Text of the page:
(next time; resolution)

Life in Prayer (con’t)

5 06 2014

One day, I found a pocket New Testament in my father’s study.  I discovered it while I was sitting in the company of all those books my father had on shelves that reached to the 10 foot parsonage ceiling.  I was fascinated by their rigid spines, their random symmetry—short, fat, fat, tall, short, short, thin…images

Mostly, I sat enjoying the unique silence that can still only be found in a room full of books. The study was one of my sanctuaries. A place I was almost sure to find some relief.

Somewhere in all those books, there must be an answer. That wall of books was like a dam. If just one cracked, the ideas would just come flooding out and I would be baptized in the accumulated knowledge and wisdom of the ages. I was waiting.

I began thumbing through the pocket New Testament. Bits and pieces of familiar stories caught my eye. Lost sheep. Missing coins. Healed lepers. I realized after a bit that everything Jesus said was in red letters. How convenient. Here was a place to start.

I slipped the book into my pocket. For the next two weeks, I carried it everywhere. Just having it seemed some comfort. At school, I would sit at my desk carefully poring over those red letters, hiding the book with my hand while the lesson was being taught at the board.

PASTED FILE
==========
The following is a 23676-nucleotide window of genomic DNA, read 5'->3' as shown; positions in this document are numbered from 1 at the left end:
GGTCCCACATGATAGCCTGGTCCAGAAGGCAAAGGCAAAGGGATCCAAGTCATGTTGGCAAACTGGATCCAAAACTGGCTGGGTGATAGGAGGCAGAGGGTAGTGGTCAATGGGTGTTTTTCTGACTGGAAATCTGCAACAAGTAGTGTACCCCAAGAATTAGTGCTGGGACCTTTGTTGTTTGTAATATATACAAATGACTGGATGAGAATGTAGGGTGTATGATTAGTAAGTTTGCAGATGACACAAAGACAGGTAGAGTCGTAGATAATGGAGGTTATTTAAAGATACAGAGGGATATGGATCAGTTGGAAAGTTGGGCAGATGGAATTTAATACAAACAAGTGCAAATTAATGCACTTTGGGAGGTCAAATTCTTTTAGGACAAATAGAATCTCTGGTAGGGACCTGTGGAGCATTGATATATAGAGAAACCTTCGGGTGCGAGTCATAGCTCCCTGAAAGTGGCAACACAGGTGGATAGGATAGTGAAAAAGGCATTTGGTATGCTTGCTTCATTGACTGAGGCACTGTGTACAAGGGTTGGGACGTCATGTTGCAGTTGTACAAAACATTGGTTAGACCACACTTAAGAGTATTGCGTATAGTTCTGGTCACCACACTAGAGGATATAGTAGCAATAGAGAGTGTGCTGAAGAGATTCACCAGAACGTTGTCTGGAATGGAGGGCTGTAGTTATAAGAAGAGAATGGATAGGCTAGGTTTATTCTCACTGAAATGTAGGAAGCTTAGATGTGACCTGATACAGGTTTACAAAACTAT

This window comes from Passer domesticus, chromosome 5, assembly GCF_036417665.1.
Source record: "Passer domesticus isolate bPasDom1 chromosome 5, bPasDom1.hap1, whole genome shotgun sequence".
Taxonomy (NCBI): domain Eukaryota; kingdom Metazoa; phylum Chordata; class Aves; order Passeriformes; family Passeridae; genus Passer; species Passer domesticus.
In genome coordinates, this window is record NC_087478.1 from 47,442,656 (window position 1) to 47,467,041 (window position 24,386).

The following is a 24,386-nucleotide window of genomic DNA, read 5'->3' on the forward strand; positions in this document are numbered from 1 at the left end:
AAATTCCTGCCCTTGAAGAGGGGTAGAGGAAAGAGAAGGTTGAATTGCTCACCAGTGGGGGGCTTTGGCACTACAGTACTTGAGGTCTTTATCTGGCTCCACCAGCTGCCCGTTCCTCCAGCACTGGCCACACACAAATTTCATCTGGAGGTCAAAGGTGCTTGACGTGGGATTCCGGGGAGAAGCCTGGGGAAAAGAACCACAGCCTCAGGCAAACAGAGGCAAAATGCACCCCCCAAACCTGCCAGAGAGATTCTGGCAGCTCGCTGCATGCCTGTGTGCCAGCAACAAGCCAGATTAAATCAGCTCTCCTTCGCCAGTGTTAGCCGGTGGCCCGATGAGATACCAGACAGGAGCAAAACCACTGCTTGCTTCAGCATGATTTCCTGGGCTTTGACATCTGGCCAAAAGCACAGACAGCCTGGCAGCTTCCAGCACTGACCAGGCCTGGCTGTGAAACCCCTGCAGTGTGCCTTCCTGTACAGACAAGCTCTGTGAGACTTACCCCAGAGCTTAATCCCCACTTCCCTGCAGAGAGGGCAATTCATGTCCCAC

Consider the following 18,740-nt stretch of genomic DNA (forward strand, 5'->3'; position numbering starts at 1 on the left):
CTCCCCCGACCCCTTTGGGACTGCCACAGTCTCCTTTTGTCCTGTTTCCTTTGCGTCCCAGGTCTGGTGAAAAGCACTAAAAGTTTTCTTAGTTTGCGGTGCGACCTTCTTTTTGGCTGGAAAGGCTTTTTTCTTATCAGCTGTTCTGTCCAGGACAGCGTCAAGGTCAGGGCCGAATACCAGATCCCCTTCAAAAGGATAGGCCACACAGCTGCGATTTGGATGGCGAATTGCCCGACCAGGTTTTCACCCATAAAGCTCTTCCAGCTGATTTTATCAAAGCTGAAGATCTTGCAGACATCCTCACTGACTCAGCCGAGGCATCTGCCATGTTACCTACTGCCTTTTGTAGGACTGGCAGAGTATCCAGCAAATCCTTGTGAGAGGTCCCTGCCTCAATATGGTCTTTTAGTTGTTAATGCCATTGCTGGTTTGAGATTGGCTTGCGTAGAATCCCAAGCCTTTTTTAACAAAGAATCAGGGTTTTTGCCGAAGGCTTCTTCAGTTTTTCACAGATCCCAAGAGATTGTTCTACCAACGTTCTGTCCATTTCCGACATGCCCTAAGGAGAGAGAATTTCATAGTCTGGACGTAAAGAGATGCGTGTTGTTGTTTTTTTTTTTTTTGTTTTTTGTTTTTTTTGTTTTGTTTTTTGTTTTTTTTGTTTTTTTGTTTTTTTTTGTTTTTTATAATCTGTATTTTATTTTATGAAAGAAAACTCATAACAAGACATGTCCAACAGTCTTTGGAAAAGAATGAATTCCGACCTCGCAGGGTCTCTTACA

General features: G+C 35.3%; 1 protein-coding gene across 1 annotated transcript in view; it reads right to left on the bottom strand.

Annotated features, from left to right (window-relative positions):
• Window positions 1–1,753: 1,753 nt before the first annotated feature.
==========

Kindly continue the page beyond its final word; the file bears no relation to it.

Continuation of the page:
I wasn’t getting anywhere though. My basic question, “Is Jesus real,” wasn’t an issue in the Bible. Jesus never said to anyone, even in red letters, “yes, I’m real. And here’s how I’ll prove it.”

As far as that goes, reading the Bible was like watching TV. You could watch and listen, laugh or not, but no one on TV was actually talking to you. No one on TV even knew you were there.

Whether Jesus was a real person was not an issue in the Bible nearly as much as whether Jesus was really who he said he was. That’s what everyone was having such a hard time wrapping their head around. Even the people talking to him face to face couldn’t tell. No one really got Jesus, or understood what he was talking about.

In that way, the Bible had an unreal quality about it. It was largely disappointing for someone like me, looking for proof. The Bible was real enough. I could hold it in my hands. I could see it, feel it, smell it. It had heft and weight. A black cover. Gold letters.

But, I couldn’t take Jesus in my hand. Couldn’t touch him. Couldn’t see him. God knows what he smelled like. The Bible smelled sort of sharp and leathery, like skin and sweat. And there was something compelling about it, despite its many disappointments.

The authors wrote the Bible because they heard Jesus, and by what they wrote, admitted that they really didn’t know what Jesus was talking about. But at least they heard him. I couldn’t hear Jesus. I could only read what they wrote and what they heard when Jesus spoke to them. Maybe they just got it all wrong. Maybe there was nothing to get in the first place.

I was getting dizzy going around in circles. Searching for the answer to a question that could only be asked once you assumed the answer was ‘yes’. So, why ask it?